Comey reveals here, as the Washington Post‘s Greg Sargent noted, that he left the institutions of justice vulnerable to bad faith actors angling to manipulate him. Like many journalists, Comey succumbed to a false assumption of balance—that all politics is just politics. He couldn’t and can’t grapple with the idea that one party is less beholden to empiricism and truth than the other, and uses that leeway to undermine neutral institutions unless those institutions do the bidding of the GOP.
Like Trump now, Republicans weren’t interested in the fair administration of justice when they suggested the Clinton email investigation might be rigged. At an extreme, their goal is to destroy the notion of law enforcement as a neutral mediating institution and turn it into an instrument of partisan power. In 2016, this manifested in a party-wide campaign to intimidate Comey and others into prosecuting the leader of the opposition whether she was guilty of a crime or not. Bring charges against Clinton, they implicitly threatened, or we will convince our supporters that the FBI, like the media and the scientific community, is just another biased and compromised liberal institution.
They made good on that threat. And they continue to deploy bad faith and propaganda to intimidate federal law enforcement officials into corrupting rule of law. Republicans have successfully manipulated the Justice Department into taking another look at multiple, fabricated Clinton scandals. At Trump’s behest, Attorney General Jeff Sessions intervened in the DOJ’s disciplinary process to fire the deputy director of the FBI, a day before his pension fully vested, to satisfy Trump’s grudge against a witness to his obstruction of justice. The GOP has used Congress’ oversight to conduct show trials, aimed at convincing Republican voters that the DOJ is a hub of anti-Trump politics, and have been rewarded for it with access to the government’s evidence in the Russia investigation.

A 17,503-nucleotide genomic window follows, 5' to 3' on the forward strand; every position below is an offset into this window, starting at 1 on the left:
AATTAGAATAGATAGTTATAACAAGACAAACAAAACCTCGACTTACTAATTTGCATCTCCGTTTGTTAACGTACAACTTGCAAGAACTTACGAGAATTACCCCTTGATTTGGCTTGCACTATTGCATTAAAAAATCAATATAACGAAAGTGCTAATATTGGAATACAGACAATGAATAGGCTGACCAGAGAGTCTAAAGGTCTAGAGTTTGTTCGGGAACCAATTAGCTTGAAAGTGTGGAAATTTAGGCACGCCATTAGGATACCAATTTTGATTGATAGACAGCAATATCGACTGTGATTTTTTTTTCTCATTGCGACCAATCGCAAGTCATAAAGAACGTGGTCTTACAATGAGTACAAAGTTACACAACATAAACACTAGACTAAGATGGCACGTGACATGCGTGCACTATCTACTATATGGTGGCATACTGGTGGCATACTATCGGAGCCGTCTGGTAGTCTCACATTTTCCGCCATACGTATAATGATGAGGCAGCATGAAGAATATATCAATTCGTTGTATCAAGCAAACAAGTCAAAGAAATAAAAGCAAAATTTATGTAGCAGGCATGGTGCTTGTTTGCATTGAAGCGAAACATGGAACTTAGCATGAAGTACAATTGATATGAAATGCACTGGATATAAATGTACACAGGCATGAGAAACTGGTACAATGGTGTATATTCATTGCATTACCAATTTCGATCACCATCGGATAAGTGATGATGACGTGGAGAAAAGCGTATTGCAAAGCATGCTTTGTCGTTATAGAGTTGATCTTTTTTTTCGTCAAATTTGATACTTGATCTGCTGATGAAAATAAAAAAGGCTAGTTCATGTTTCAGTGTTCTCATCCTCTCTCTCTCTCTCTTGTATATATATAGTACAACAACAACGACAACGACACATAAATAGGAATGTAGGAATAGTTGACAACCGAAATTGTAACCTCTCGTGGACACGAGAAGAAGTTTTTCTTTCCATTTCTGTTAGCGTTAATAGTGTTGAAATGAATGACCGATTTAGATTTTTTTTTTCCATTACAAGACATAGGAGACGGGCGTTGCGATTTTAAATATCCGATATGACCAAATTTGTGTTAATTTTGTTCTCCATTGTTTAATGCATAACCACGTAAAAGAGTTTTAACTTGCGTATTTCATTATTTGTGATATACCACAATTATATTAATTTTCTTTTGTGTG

If Comey accommodated this kind of bad faith ref-working, it’s no surprise that less steel-spined officials are doing the same thing, and will continue face the same thuggish tactics, because Republicans have learned that the tactics work. Trump would like to destroy the rule of law in America by fiat, but with that option foreclosed for now, he has made significant progress toward that goal in increments, largely through the power of propaganda.
Comey can’t do anything to change these incentives directly, but if he were to acknowledge his errors in judgment—and, more importantly, grapple with why he made them—he could do something really valuable: warn public servants and the rest of us not to make the same mistakes. Don’t allow bad faith critics seeking to destroy neutral authority to lead you by the nose. Learn how to recognize it, identify it for what it is, and resist it, or risk compromising yourself. The other way lies ruin. A world in which we accept that Comey made the best decisions he could in a difficult but extraordinary environment is a world in which Trump and the GOP keep gnawing and gnawing at the underpinnings of the rule of law until they snap.